Tuesday, May 11, 2010
The Labrador Retriever breed is one of the most popular dog breeds. In fact, there are more Labrador Retrievers officially registered with breed registries than any other purebred in the US or UK. Known as loving and good dogs for children, these active dogs have even been put to work as service dogs for the disabled.
The Labrador Retriever's Behavior
Recommended for: pet, working dog
The Labrador Retriever dog breed is a breed of versatile skills. They are widely used as both guide dogs for the blind and service dogs for those with a variety of disabilities. As a retriever breed, Labrador Retrievers love to hold things in their mouths, though if not trained, they also love to chew things. Though they enjoy and require some physical active, they are generally considered a fairly laid-back breed.
Remember that breed only provides a general clue as to any individual dog's actual behavior. Make sure to get to know dogs well before bringing them into your home.
The Labrador Retriever's Physical Characteristics
Here are some of the characteristics of the Labrador Retriever breed as determined by the American Kennel Club's published breed standard.
* Size: males: 22½ to 24½, 65-80 pounds; females: 21½ to 23½, 55-70 pounds
* Coat: short, straight, very dense
* Color: black, yellow, or chocolate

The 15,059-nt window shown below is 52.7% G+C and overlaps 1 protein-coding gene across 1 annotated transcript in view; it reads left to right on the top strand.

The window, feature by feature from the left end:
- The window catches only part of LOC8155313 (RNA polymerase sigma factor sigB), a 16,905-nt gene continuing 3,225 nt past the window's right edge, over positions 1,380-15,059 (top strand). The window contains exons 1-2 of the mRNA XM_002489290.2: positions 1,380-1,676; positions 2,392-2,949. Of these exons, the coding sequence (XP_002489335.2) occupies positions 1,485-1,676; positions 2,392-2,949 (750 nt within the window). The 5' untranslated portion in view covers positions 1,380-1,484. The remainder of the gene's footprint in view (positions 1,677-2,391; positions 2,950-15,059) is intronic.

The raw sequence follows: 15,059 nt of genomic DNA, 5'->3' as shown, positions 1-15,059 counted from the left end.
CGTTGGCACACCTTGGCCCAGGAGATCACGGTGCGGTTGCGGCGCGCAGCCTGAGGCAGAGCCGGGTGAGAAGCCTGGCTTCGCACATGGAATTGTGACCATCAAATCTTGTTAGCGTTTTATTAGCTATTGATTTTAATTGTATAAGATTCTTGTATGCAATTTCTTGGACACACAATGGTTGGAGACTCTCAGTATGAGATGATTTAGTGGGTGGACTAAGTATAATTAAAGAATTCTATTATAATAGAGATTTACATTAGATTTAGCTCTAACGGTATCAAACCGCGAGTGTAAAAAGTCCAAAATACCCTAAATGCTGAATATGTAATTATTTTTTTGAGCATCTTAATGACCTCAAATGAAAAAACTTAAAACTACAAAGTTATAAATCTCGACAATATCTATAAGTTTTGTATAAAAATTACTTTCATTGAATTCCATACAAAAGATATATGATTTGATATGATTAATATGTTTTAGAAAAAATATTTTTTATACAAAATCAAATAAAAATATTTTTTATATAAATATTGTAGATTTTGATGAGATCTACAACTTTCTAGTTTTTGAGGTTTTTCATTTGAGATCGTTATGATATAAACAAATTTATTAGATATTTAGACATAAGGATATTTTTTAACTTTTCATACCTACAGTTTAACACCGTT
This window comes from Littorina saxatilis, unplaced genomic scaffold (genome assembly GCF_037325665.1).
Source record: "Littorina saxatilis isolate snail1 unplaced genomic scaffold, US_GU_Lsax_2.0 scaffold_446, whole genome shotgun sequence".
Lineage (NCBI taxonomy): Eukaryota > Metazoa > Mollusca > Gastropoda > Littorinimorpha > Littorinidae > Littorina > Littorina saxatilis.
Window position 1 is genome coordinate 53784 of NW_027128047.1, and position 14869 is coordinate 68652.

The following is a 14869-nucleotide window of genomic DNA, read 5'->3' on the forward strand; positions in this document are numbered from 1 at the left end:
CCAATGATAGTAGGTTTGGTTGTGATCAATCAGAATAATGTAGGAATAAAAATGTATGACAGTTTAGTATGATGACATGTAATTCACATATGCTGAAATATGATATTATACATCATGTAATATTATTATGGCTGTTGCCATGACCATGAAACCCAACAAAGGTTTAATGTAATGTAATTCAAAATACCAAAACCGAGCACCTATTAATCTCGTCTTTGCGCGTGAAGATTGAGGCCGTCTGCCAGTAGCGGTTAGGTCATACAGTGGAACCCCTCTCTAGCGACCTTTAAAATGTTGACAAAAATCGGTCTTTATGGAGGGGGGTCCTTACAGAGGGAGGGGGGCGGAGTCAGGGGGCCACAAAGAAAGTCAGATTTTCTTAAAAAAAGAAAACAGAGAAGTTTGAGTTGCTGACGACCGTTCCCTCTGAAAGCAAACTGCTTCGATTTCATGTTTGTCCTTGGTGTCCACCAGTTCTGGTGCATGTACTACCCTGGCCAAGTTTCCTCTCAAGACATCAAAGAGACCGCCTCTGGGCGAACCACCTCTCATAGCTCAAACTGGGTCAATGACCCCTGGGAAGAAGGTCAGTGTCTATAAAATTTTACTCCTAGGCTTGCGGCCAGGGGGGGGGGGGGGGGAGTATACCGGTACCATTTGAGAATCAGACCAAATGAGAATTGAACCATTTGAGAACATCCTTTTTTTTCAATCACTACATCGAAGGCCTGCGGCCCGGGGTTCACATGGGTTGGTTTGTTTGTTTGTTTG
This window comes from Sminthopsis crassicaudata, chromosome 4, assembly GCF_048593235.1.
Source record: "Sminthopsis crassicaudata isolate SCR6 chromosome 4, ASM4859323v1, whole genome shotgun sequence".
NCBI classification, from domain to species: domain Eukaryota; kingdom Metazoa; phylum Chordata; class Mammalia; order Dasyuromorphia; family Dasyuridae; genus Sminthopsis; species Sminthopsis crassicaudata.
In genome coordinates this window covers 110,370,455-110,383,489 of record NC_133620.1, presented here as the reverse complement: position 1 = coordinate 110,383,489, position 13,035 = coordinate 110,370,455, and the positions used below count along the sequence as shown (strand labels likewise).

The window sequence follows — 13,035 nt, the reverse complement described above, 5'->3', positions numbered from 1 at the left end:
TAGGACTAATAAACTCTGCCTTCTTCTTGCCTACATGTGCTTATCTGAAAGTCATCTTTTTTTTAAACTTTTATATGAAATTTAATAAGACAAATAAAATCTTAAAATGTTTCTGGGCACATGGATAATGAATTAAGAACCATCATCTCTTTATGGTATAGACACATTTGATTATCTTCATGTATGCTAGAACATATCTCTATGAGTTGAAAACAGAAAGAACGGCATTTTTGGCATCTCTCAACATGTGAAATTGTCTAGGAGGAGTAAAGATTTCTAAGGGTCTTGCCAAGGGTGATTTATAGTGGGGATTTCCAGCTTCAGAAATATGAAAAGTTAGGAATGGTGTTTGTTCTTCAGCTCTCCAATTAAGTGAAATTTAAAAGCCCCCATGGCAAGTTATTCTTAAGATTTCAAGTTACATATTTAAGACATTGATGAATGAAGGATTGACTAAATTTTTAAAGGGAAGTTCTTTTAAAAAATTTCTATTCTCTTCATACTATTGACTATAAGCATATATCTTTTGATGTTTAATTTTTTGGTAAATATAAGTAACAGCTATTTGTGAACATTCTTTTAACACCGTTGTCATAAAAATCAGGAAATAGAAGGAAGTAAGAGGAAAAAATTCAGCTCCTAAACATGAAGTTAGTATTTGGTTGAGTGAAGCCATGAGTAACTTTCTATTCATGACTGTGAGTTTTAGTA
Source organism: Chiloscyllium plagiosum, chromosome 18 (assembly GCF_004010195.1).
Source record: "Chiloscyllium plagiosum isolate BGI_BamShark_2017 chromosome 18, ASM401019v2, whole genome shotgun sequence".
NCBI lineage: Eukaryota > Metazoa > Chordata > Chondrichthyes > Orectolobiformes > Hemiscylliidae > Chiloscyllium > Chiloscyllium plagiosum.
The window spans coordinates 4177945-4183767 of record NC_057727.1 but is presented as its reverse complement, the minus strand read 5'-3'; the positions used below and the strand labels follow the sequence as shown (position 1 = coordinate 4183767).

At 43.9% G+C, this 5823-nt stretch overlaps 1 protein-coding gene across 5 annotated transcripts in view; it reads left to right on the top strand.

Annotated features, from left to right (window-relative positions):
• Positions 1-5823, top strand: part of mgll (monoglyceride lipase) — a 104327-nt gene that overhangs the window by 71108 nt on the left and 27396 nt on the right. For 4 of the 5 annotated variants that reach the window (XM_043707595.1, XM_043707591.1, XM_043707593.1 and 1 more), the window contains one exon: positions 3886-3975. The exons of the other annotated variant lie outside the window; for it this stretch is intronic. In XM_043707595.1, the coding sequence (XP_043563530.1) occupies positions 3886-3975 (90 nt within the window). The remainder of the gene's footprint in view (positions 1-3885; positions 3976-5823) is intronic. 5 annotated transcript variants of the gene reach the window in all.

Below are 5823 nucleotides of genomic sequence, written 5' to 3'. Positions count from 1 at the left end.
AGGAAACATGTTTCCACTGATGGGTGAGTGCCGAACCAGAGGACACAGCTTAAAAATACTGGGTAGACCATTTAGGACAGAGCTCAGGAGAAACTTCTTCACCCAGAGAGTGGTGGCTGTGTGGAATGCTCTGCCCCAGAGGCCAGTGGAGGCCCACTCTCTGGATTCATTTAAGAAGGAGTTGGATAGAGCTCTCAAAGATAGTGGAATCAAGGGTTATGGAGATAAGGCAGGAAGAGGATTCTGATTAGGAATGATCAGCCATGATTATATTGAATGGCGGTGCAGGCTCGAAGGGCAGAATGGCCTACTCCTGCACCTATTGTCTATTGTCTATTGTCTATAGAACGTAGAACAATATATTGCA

* Eyes: medium-sized, set well apart
* Ears: V-shaped and slightly rounded at tips
* Nose: wide with well-developed nostrils
* Tail: very thick at the base and gradually tapering, medium-long
The Labrador Retriever's Origins and History
Country/Region of Origin: Hungary
Original purpose: hunting
Name: thought to have originated on NewFoundland, but since there is already a NewFoundland dog, the breed was named Labrador; often simply called "Lab" for short; also originally called St. John's Dog.
Historical notes: Today, Labradors are the most populous of the registered breeds in the US and the UK. Sadly, popularity of this breed means that there are thriving puppy mills and pet shops that sell these dogs for profit, typically with little regard for their well-being. Also due to their popularity, Labradors are more frequent targets of kidnapping. Microchip tagging for any Labrador dog is therefore recommended.